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The global Coronavirus pandemic has brought new life to the wearables market and in-turn greater adoption of eSIM technology among telecoms operators.

The global Coronavirus pandemic has brought new life to the wearables market and in-turn greater adoption of eSIM technology among telecoms operators. As remote working and a focus on health drives sales of smartwatches and eHealth devices we ask whether eSIM adoption could spell disaster for the MVNO market as we know it.

MVNO’s have benefited from the physical SIM card for many years. They have tied customers into visiting stores to receive hardware, and allowed MVNO’s to hang a great deal of branding around SIM’s, using them as a way to differentiate themselves from the competition and strengthen their brand relationship with subscribers. Losing the trusty gold chip will leave a huge gap in their branding and marketing toolkit.

In contrast handset manufacturers are in line to benefit from eSIM adoption as customers not limited to physical SIM’s will be free to buy handsets directly from the manufacturers. More concerning for existing MVNO’s will be the prospect of manufacturers becoming MVNO’s themselves. Indeed, Apple considered this once before.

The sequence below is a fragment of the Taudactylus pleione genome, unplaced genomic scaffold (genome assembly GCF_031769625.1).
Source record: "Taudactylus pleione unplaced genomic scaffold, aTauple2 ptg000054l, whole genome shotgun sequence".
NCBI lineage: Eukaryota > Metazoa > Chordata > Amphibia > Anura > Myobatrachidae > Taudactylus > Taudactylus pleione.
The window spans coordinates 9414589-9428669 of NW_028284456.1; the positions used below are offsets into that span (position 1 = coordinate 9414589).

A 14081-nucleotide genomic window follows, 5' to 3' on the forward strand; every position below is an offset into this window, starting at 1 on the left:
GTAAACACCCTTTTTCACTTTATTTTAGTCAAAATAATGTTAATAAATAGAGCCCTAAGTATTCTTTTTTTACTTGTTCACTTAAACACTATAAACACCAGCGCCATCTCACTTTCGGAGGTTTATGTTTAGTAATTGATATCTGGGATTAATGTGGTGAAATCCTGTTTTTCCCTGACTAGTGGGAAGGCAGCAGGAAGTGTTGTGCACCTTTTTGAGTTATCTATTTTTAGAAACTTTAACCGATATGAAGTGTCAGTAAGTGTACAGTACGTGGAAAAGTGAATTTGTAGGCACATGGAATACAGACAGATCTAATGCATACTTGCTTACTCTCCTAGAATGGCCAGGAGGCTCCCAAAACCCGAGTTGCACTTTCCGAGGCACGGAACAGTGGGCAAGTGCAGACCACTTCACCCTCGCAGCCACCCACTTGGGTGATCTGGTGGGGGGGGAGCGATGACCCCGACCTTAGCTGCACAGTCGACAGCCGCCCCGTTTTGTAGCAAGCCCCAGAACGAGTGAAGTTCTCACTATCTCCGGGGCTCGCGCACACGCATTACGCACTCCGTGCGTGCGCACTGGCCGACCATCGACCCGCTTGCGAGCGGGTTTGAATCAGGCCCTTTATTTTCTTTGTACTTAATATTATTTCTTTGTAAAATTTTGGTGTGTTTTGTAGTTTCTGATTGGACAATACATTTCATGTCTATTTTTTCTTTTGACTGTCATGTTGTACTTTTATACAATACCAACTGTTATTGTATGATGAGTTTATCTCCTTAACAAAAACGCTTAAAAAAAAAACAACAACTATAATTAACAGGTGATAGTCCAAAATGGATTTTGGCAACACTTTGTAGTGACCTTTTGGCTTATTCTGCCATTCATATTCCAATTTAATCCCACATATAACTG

Further still is the potential influx of many more MVNO’s from brands traditionally unfamiliar with the telecoms space. While eSIM’s increasingly connect the Internet of Things (IoT) OEM’s will likely spy a new role in the telecoms business, with some becoming MVNO’s themselves. Of course, regulation is likely to determine the reality of this but in principle eSIM adoption potentially empowers almost anyone with a following to consider their own MVNO, from social media companies and OTT providers to churches and political parties.

MVNO’s will need to adapt quickly to mitigate against the impact of eSIM adoption. They will need to implement systems that control usage and connectivity policies for devices and automate provisioning and other back-office tools for devices with eSIM.

The move to eSIM has the potential to increase customer churn for MVNO’s as subscribers are given a much easier way to switch providers. Retaining customers will become a lot more challenging so customer experience will be paramount.

While many laud the security benefits of eSIM, there have already been cases recorded in Asia of eSIM Swap fraud, where fraudsters have duped customers in the name of eSIM activation. Posing as phone company employees, fraudsters have contacted subscribers to activate their eSIM only to take control of their phone and gain access to bank accounts.

In what will become a much more challenging and competitive market, MVNO’s will need to streamline and optimise processes where they can. A focus on simplifying and refining signalling and reducing network complexity through converged services and smart centralised core networks will help to future proof MVNO’s for 5G and next generation communications.

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